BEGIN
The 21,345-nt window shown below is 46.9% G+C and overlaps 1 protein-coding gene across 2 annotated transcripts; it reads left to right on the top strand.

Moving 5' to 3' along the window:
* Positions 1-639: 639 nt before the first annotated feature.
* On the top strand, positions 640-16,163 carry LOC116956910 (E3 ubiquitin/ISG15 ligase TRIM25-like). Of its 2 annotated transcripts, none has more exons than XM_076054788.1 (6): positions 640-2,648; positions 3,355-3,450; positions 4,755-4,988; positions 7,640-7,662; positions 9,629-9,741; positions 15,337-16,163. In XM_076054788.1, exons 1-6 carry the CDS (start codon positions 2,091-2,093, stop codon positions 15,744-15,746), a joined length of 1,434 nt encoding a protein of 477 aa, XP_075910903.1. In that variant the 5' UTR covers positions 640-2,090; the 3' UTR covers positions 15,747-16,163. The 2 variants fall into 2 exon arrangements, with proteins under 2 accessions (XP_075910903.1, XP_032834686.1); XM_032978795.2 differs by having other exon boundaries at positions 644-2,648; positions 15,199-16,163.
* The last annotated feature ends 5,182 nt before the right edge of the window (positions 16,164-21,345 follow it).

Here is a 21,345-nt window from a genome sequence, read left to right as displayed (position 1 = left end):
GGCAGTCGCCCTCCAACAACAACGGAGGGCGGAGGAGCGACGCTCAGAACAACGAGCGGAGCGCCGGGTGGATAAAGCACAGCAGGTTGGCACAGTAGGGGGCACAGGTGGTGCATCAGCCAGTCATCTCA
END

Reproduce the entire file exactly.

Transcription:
The 21,345-nt window shown below is 46.9% G+C and overlaps 1 protein-coding gene across 2 annotated transcripts; it reads left to right on the top strand.

Moving 5' to 3' along the window:
* Positions 1-639: 639 nt before the first annotated feature.
* On the top strand, positions 640-16,163 carry LOC116956910 (E3 ubiquitin/ISG15 ligase TRIM25-like). Of its 2 annotated transcripts, none has more exons than XM_076054788.1 (6): positions 640-2,648; positions 3,355-3,450; positions 4,755-4,988; positions 7,640-7,662; positions 9,629-9,741; positions 15,337-16,163. In XM_076054788.1, exons 1-6 carry the CDS (start codon positions 2,091-2,093, stop codon positions 15,744-15,746), a joined length of 1,434 nt encoding a protein of 477 aa, XP_075910903.1. In that variant the 5' UTR covers positions 640-2,090; the 3' UTR covers positions 15,747-16,163. The 2 variants fall into 2 exon arrangements, with proteins under 2 accessions (XP_075910903.1, XP_032834686.1); XM_032978795.2 differs by having other exon boundaries at positions 644-2,648; positions 15,199-16,163.
* The last annotated feature ends 5,182 nt before the right edge of the window (positions 16,164-21,345 follow it).

Here is a 21,345-nt window from a genome sequence, read left to right as displayed (position 1 = left end):
GGCAGTCGCCCTCCAACAACAACGGAGGGCGGAGGAGCGACGCTCAGAACAACGAGCGGAGCGCCGGGTGGATAAAGCACAGCAGGTTGGCACAGTAGGGGGCACAGGTGGTGCATCAGCCAGTCATCTCA